how are words identified?

from patterns in change of frequency and amplitude that occur over time as the word is spoken

phonemes

individual vowel and consonant sounds that make up words

phonemic restoration

an illusion in which people hear phonemes that have been deleted from words or sentences as if they were still there

what determines which sound is heard in phonemic restoration

the surrounding phonemes and meaningful words and phrases that they produce

how do auditory neurons vary

some have higher thresholds than others; brain uses info about pattern of impulses to perceive loudness; different auditory neurons respond to different differences in time sound received

rods

very sensitive to light, not sensitive to color

cones

not as sensitive to light, involved in color vision

where are rods concentrated

on the periphery of the retina

where are cones concentrated

at the fovea

what are there more of, rods or cones?

more rods (120-125 million) than cones

photoreceptors

specialized light-detecting cells that evolved and became connected to animal's nervous system

retina

membrane lining rear interior of the eyeball; where photoreceptors located

cornea

convex transparent tissue that covers the front of the eyeball

function of cornea

helps focus light that passes through cornea

iris

immediately behind cornea; pigmented doughnut-shaped, provides color of eye

pupil

black-appearing center in the iris; hole through which light can pass into the eyeball

lens

behind the iris, adjustable

function of lens

adds to focusing process begun by cornea

how does lens shape change

becomes more spherical when focusing on objects close to eye, flatter when focusing on those farther away

transduction

process by which a stimulus from the environment generates electrical changes in neurons, done by photoreceptor cells

fovea

pinhead-size area of hte retina that is in teh most direct line of sight, specialized for high visual acuity

acuity

ability to distinguish tiny details

photochemical

a chemical that reacts to light; present on outer segment of each photoreceptor

rhodopsin

the rods' photoreceptor

how many types of cones are there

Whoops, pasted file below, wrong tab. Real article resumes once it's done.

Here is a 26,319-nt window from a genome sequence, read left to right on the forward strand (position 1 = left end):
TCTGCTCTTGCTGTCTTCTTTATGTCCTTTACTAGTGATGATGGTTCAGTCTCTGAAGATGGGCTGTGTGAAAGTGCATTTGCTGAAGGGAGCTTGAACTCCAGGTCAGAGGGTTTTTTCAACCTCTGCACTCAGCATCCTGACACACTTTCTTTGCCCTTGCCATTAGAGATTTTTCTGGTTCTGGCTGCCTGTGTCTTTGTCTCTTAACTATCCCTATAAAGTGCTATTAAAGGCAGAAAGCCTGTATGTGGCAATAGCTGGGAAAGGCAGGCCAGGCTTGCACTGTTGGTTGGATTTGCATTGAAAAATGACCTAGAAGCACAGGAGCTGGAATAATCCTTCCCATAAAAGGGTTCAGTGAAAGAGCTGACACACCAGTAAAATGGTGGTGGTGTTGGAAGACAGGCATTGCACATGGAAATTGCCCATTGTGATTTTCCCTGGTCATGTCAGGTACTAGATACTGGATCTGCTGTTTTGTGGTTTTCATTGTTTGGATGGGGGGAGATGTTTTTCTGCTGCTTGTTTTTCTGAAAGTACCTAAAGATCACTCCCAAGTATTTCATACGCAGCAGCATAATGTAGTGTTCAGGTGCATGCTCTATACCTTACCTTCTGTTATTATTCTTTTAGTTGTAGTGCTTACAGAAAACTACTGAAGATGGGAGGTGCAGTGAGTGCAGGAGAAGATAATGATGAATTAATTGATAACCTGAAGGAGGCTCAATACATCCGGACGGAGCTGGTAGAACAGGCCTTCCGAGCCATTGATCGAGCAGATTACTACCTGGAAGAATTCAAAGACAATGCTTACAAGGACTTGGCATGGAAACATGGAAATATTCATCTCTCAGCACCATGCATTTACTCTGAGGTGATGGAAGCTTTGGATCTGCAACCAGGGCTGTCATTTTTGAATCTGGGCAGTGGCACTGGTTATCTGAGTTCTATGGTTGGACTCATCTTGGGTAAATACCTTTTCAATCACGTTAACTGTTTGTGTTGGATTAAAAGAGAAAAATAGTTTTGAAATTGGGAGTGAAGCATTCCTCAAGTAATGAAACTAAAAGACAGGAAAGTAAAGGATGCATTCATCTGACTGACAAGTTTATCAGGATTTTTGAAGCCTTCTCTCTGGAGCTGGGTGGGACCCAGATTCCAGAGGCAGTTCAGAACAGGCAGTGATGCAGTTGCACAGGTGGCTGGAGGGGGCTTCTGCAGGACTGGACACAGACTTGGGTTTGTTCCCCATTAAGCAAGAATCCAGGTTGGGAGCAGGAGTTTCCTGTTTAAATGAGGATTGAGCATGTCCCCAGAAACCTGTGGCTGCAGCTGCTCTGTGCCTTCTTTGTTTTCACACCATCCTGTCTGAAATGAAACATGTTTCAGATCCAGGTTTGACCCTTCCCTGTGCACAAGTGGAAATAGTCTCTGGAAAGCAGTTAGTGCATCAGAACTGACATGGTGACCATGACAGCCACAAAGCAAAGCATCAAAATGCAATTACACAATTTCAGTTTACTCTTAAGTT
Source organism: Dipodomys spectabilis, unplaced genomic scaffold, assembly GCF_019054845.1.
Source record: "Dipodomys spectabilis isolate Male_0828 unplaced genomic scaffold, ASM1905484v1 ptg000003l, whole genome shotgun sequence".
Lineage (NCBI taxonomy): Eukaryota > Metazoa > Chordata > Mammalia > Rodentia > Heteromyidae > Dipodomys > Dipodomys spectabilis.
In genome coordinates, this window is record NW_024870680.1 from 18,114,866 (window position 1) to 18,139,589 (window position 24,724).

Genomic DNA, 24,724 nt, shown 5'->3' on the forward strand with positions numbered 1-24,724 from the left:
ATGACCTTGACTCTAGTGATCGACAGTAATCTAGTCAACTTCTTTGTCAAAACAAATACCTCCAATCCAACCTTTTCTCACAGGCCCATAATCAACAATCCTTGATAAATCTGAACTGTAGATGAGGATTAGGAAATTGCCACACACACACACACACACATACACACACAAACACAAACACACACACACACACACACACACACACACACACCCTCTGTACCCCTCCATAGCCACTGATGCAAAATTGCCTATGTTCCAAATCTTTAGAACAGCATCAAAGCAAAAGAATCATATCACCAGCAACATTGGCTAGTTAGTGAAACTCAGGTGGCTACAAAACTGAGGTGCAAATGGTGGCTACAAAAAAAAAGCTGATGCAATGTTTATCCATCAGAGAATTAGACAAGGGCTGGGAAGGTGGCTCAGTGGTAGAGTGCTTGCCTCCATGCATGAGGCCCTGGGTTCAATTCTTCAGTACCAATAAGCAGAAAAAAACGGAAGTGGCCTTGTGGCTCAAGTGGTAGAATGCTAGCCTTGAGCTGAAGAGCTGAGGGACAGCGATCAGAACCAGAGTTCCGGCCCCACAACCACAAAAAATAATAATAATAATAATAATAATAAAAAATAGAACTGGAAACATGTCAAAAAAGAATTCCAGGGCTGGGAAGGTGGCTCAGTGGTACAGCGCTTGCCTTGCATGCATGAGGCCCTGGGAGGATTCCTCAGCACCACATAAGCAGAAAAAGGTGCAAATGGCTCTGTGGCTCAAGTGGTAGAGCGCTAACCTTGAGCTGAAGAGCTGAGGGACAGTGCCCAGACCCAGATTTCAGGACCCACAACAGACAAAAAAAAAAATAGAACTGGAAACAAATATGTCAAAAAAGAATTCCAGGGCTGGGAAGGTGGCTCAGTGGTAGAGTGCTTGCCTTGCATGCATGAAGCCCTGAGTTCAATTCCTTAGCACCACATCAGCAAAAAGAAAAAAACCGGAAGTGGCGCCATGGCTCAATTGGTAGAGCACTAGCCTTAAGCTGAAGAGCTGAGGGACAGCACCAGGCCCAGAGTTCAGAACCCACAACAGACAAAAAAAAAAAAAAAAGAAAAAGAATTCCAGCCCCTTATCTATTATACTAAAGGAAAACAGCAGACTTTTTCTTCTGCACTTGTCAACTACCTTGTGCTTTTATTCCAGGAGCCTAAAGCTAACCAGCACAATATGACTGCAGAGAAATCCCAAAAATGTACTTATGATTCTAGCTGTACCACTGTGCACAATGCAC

3

optic nerve

neurons that run from the back of the eye to the brain

blind spot

the place on the retina where the axons of neurons converge to form optic nerve

cone vision

aka bright light vision or photopic vision; specialized for high acuity and color perception

rod vision

aka dim-light vision or scotopic vision; specialized for sensitivity (ability to see in dim light)

dark adaptation

the graduali ncrease in sensitivity that occurs after you enter a darkened room

light adaptation

the more rapid decrease in sensitivity that occurs after you turn on a bright lamp or step out into sunlight

how does bright light make rods nonfunctional

light causes rhodopsin to break down into two inactive substances

bipolar cells

short neurons on which rods and cones form synapses

ganglion cells

longer neurons whose axons leave the eye at the bind spot to form the optic nerve

where do bipolar cells form synapses

on ganglion cells

how does convergence vary between rods and cones

rods have lots of convergence, cones have little or no convergence

place theory

pitch perceived determined by where in cochlea waves reach peak amplitude

pigments

chemicals that absorb some wavelengths and thereby prevent them from being refelcted

subtractive color mizing

the mixing of pigments; pigments create color by subtracting (absorbing) some of the light waves that would otherwise be reflected to the eye

white

no wavelengths of light absorbed, all reflected

black

all wavelengths absorbed, none reflected

additive color mixing

occurs when colored lights are mixed

three primaries law

different wavelengths of light can be used to match any color that the eye can see if they are mixed in the appropriate proportions

primaries

any three wavelengths as long as one is from the long-wave end of spectrum, one from short-wave end, and one from middle

law of complementarity

pairs of wavelengths can be found that, when added together, produce the visual sensation of white

saturated colors

colors produced by a single wavelength

unsaturated

colors that come more and more to resemble white

standard chromaticity diagram

can be used to determine color that will result from mixing three standard primaries and which pairs of wavelengths are complimentary